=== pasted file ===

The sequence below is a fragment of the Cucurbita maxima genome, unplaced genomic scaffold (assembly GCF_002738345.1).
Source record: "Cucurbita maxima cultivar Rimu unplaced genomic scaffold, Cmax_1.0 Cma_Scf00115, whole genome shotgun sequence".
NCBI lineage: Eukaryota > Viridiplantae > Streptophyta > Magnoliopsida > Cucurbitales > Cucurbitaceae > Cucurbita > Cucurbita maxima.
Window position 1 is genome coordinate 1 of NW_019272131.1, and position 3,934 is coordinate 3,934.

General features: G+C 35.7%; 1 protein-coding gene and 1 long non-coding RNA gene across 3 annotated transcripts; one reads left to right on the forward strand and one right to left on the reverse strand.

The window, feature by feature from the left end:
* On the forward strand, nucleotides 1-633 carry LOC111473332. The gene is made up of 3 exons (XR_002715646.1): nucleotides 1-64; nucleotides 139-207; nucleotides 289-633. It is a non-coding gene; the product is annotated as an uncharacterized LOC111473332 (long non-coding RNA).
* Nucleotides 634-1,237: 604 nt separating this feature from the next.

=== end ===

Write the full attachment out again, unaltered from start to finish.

The sequence below is a fragment of the Cucurbita maxima genome, unplaced genomic scaffold (assembly GCF_002738345.1).
Source record: "Cucurbita maxima cultivar Rimu unplaced genomic scaffold, Cmax_1.0 Cma_Scf00115, whole genome shotgun sequence".
NCBI lineage: Eukaryota > Viridiplantae > Streptophyta > Magnoliopsida > Cucurbitales > Cucurbitaceae > Cucurbita > Cucurbita maxima.
Window position 1 is genome coordinate 1 of NW_019272131.1, and position 3,934 is coordinate 3,934.

General features: G+C 35.7%; 1 protein-coding gene and 1 long non-coding RNA gene across 3 annotated transcripts; one reads left to right on the forward strand and one right to left on the reverse strand.

The window, feature by feature from the left end:
* On the forward strand, nucleotides 1-633 carry LOC111473332. The gene is made up of 3 exons (XR_002715646.1): nucleotides 1-64; nucleotides 139-207; nucleotides 289-633. It is a non-coding gene; the product is annotated as an uncharacterized LOC111473332 (long non-coding RNA).
* Nucleotides 634-1,237: 604 nt separating this feature from the next.